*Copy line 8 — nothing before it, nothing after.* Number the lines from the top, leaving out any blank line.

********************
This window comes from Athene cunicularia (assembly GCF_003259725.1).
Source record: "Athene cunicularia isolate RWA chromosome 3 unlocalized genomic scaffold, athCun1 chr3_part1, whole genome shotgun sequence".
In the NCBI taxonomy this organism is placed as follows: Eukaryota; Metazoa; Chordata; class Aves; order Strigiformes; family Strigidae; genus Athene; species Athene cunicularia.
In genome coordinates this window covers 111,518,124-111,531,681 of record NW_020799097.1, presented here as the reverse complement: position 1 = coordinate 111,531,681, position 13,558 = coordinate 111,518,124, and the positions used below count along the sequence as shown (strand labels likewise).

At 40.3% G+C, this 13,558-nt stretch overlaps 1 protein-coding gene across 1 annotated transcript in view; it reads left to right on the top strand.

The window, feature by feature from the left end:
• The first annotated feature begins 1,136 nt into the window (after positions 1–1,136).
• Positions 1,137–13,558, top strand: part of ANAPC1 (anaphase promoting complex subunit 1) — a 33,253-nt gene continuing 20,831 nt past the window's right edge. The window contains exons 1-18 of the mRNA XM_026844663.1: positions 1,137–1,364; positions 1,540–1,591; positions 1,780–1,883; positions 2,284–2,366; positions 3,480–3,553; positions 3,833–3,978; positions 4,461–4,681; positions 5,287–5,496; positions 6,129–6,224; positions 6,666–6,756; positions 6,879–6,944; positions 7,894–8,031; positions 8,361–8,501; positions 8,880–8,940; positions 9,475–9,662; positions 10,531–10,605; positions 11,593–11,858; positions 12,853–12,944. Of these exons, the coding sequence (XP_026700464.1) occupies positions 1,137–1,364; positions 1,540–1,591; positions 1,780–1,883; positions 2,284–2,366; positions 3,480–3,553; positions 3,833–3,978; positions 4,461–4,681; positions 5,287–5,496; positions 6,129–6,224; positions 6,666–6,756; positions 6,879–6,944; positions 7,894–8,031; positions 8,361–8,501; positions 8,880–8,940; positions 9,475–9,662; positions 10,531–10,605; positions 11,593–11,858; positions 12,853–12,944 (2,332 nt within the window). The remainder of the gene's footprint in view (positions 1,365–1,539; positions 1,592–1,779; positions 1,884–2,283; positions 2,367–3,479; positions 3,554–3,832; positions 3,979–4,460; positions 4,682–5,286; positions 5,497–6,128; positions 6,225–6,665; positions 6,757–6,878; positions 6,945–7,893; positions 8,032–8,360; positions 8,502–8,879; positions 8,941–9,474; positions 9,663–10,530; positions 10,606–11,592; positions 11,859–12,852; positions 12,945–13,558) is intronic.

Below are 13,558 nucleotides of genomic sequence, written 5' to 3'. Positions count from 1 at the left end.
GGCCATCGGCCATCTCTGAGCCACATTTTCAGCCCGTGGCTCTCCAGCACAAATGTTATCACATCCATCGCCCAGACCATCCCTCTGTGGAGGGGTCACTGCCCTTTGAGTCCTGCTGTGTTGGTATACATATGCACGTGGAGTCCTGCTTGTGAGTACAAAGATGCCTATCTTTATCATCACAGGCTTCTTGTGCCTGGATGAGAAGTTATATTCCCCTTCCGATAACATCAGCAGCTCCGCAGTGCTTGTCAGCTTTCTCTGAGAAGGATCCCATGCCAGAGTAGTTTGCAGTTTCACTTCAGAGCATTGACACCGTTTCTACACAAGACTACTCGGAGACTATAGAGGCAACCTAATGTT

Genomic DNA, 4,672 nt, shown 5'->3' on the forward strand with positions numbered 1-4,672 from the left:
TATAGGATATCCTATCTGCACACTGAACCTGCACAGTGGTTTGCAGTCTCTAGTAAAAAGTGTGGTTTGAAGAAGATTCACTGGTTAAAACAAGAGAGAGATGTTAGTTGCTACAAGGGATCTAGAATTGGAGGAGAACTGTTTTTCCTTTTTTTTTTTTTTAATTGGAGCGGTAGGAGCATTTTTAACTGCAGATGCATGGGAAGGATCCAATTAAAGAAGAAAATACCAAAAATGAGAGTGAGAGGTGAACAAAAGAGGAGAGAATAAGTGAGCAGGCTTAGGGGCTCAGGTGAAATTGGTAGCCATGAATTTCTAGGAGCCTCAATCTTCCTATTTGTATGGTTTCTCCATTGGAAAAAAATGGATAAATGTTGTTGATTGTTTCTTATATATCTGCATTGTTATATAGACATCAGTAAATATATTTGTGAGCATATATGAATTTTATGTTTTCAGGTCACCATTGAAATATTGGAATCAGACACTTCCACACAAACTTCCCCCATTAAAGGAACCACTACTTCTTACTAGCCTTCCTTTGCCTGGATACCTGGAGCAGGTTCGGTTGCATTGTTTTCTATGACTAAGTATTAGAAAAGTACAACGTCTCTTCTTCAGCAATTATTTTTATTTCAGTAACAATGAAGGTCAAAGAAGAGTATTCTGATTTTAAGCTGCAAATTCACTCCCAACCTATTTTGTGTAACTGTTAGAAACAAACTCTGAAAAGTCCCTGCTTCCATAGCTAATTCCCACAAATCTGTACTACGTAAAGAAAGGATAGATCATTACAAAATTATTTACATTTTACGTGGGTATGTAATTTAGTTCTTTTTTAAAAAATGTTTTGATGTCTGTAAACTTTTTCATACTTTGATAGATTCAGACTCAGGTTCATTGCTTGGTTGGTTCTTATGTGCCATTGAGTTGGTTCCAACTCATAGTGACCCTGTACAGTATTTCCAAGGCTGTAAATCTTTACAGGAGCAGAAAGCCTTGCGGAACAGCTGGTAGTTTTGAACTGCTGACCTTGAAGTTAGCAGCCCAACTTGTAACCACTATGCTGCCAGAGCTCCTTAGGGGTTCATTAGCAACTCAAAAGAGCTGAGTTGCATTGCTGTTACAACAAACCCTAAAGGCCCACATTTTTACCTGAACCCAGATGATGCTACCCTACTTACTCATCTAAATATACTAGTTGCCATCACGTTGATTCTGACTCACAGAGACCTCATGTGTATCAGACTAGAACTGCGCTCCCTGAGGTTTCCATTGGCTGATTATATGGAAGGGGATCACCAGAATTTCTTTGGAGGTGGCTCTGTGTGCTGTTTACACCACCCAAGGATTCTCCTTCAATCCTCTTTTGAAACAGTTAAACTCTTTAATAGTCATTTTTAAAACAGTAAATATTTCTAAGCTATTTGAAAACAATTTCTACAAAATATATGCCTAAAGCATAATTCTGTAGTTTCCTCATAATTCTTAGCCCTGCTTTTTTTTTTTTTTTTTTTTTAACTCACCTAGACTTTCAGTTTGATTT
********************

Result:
• Positions 1,137–13,558, top strand: part of ANAPC1 (anaphase promoting complex subunit 1) — a 33,253-nt gene continuing 20,831 nt past the window's right edge. The window contains exons 1-18 of the mRNA XM_026844663.1: positions 1,137–1,364; positions 1,540–1,591; positions 1,780–1,883; positions 2,284–2,366; positions 3,480–3,553; positions 3,833–3,978; positions 4,461–4,681; positions 5,287–5,496; positions 6,129–6,224; positions 6,666–6,756; positions 6,879–6,944; positions 7,894–8,031; positions 8,361–8,501; positions 8,880–8,940; positions 9,475–9,662; positions 10,531–10,605; positions 11,593–11,858; positions 12,853–12,944. Of these exons, the coding sequence (XP_026700464.1) occupies positions 1,137–1,364; positions 1,540–1,591; positions 1,780–1,883; positions 2,284–2,366; positions 3,480–3,553; positions 3,833–3,978; positions 4,461–4,681; positions 5,287–5,496; positions 6,129–6,224; positions 6,666–6,756; positions 6,879–6,944; positions 7,894–8,031; positions 8,361–8,501; positions 8,880–8,940; positions 9,475–9,662; positions 10,531–10,605; positions 11,593–11,858; positions 12,853–12,944 (2,332 nt within the window). The remainder of the gene's footprint in view (positions 1,365–1,539; positions 1,592–1,779; positions 1,884–2,283; positions 2,367–3,479; positions 3,554–3,832; positions 3,979–4,460; positions 4,682–5,286; positions 5,497–6,128; positions 6,225–6,665; positions 6,757–6,878; positions 6,945–7,893; positions 8,032–8,360; positions 8,502–8,879; positions 8,941–9,474; positions 9,663–10,530; positions 10,606–11,592; positions 11,859–12,852; positions 12,945–13,558) is intronic.